The Local Voice

The View From The Balcony: “Welcoming Ourselves Back: History Weighs In”


by Randy Weeks

By the time you read this we’ll have had a few days to venture out from under our rocks to see what a not-quite-post-apocalyptic Oxford looks like. As we loosen the grip of the restrictions we’ve been under, many are saying, “Welcome back,” while holding their breath and crossing their fingers. As much as we all want a return to the old ways of being, we must accept that those ways are gone―at least for now.

Our city and county officials from Mayor Tannehill on down are doing amazing work in negotiating a viral mine field with little or no map to follow. Call them “Contagion Cartographers”―sort of a modern day Lewis and Clark. It appears that common sense and courage have ruled the day―at least, locally.

As good fortune would have it, I had the chance to clandestinely sit down with some pretty famous folks recently. In an unsanctioned tête-à-tête on The Balcony, in the wee hours of this past Sunday morn, we philosophized, postulated, and pontificated upon the current state of the world, relative to Covid-19.

Franklin Delano Roosevelt was first to bound up the steps to The Balcony―as spry as he must have been at sixteen.  He mixed a Bermuda Rum Swizzle and joined me.

“Mr. President,” I asked, “how would you apply your famous words, ‘We have nothing to fear but fear itself’ to our current situation?”

“I’ll be frank, Randy,” FDR said, “and you can call me ‘Frank’―we were at war when I said that.”

 “But aren’t we in a kind of war now?” I asked.

Frank took a long sip of his swizzle, exhaled, and thoughtfully surveyed the Square. He lowered his head and, with mist in his eyes, spoke. “War is hell. Look at me. Yes, I led us successfully through a World War, but we could see that enemy. I was a casualty of an enemy we couldn’t see―polio. Like polio, this Coronavirus is a horse of a different color.”

“It pays to know the enemy, doesn’t it, Franklin?” Margaret Thatcher approached. “But in this case, I don’t think we’ll ever have the opportunity to turn him into a friend.”

“Bully for you, Maggie!” said Teddy Roosevelt, clearly not speaking softly. “We’ll never turn this virus into a friend. But we must be certain to do the right thing. Knowing what’s right doesn’t mean much unless you do what’s right.”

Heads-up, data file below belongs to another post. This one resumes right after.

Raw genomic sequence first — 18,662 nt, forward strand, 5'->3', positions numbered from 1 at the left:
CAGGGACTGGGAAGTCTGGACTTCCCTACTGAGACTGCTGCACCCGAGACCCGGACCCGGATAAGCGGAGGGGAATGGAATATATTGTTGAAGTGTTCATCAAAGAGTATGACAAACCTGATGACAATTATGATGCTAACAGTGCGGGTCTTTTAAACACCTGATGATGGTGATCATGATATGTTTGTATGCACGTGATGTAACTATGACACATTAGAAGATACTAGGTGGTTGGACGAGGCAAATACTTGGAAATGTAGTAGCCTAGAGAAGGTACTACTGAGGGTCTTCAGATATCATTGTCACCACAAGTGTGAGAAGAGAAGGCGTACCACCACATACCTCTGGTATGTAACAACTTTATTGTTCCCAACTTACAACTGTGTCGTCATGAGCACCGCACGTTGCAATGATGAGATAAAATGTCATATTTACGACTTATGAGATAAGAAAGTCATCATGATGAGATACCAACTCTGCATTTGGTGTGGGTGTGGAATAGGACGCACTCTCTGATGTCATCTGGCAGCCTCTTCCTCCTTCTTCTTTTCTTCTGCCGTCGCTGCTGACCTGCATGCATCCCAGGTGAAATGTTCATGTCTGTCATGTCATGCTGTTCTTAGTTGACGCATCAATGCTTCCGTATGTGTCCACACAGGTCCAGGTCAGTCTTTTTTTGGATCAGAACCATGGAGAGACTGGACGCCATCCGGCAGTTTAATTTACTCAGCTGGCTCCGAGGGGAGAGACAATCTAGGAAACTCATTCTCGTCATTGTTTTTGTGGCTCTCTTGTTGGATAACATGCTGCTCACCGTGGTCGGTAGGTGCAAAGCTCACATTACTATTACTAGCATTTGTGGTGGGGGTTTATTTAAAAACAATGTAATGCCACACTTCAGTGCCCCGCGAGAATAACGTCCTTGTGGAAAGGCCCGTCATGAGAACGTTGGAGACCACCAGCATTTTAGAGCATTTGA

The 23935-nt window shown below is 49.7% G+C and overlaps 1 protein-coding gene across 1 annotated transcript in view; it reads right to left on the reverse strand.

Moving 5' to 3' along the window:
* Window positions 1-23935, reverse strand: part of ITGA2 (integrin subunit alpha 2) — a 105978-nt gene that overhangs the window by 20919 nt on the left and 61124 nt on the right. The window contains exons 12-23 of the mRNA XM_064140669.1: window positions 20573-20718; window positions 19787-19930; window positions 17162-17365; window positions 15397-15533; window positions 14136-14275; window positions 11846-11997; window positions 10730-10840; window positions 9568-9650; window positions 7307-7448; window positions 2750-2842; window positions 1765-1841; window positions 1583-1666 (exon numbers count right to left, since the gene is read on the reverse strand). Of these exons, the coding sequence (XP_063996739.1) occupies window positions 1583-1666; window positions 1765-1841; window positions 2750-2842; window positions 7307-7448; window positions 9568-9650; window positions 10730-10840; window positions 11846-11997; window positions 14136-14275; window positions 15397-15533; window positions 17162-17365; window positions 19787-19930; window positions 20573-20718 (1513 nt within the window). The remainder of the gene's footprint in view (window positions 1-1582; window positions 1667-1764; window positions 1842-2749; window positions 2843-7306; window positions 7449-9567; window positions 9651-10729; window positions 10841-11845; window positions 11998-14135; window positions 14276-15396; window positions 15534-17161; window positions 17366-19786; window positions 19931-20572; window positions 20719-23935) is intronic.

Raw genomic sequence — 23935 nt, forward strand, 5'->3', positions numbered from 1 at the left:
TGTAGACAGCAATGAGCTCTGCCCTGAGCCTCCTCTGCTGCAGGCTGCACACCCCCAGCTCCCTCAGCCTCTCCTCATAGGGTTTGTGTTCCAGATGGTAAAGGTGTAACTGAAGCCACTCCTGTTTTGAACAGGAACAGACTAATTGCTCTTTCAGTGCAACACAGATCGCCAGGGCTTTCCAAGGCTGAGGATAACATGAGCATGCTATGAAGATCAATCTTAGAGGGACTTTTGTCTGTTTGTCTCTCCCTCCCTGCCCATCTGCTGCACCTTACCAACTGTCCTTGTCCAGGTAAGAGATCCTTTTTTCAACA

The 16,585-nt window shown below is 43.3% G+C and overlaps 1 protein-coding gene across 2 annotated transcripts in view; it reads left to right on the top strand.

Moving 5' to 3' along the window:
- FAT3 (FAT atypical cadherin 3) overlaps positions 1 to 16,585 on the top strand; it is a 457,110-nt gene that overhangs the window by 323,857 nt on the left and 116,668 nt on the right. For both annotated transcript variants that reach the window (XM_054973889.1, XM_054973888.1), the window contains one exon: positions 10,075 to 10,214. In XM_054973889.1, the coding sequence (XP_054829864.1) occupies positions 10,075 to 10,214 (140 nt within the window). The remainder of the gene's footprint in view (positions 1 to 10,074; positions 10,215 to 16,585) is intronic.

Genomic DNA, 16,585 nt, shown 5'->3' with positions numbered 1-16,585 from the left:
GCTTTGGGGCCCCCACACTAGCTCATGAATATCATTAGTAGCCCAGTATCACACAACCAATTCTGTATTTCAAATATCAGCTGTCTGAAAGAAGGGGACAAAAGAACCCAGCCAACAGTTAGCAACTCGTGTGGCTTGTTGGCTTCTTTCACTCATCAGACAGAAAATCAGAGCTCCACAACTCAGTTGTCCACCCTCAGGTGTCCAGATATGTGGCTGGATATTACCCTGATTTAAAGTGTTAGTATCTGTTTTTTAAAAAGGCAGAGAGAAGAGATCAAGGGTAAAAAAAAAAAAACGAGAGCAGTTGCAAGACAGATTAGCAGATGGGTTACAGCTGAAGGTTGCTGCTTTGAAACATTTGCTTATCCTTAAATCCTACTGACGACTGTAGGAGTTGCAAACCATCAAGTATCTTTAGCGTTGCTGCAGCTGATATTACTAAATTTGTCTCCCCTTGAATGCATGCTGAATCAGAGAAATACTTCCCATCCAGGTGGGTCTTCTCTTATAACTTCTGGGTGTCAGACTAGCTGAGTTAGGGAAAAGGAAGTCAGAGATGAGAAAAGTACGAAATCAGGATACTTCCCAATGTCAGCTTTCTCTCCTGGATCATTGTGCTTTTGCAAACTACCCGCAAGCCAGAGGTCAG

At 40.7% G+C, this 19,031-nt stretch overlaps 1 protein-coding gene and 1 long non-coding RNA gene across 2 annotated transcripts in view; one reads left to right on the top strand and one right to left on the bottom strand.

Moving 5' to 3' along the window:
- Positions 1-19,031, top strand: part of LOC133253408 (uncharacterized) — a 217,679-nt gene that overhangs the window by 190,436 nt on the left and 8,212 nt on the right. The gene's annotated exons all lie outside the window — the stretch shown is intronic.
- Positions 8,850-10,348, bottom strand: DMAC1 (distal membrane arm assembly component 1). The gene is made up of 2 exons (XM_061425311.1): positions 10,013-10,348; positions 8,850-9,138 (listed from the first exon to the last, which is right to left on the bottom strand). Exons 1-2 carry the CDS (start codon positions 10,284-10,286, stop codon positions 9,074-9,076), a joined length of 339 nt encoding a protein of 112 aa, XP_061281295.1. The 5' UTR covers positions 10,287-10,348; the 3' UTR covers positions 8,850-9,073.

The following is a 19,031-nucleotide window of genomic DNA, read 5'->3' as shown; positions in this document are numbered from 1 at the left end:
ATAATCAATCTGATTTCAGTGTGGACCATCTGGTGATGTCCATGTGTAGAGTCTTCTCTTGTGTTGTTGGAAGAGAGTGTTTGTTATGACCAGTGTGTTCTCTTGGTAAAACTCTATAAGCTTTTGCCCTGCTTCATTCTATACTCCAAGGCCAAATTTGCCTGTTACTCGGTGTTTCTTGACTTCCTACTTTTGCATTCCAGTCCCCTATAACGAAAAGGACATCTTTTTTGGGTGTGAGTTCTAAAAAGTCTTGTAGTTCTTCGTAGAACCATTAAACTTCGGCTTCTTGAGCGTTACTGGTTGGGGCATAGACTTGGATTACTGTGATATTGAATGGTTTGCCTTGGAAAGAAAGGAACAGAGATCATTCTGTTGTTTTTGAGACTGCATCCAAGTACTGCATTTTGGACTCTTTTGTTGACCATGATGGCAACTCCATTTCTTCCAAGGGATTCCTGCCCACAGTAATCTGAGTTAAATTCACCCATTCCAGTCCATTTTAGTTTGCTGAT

“And knowing what must be done does away with fear, doesn’t it, Theodore?” asked Rosa Parks.

“The enlightened ruler is heedful, and the good general full of caution,” came a voice from the southwest corner. It was Sun Tzu, sipping warm saki.

His tablemate, St. Jerome, added, “and the scars of others should teach us caution.”

How could one argue with that?

“Just as with polio, there will be a cure―eventually,” said Dr. Jonas Salk. “Intuition will tell the thinking mind where to look next.”

“But what about those raging for everything to totally and immediately open up again?” I asked.

All was quiet for a few seconds. “Stupid is as stupid does.” The voice was unmistakable.

“Forrest Gump!” I said. “I quoted you on that in my last column.”

“I know,” Forrest said. “But people with ears don’t always hear.”

The clip clop of a horse’s hooves came from the west. The Lone Ranger and Silver approached, both wearing masks. They stopped beneath the balcony. “The law here is doing yeoman’s work,” the Lone Ranger said. “Be optimistic, but be cautiously optimistic. Keep your mask handy, Randy―but not so you can get away with something.

Remember my creed: ‘All people are created equal and everyone has within themselves the power to make this a better world. God put the firewood there, but everyone must gather and light it themselves in being prepared physically, mentally, and morally to fight when necessary for that which is right.’”

The morning sun peeked over the eastern horizon. We all raised a glass to the Lone Ranger’s simple truth of personal responsibility. Silver reared up and the Lone Ranger shouted, “Hi yo, Silver, and away!” and they rode into the sunrise, as if to say, “It’s a new day. It’s a new time. Let’s be careful out there. Wear your mask, buckaroo.”

…and that’s the view from The Balcony.

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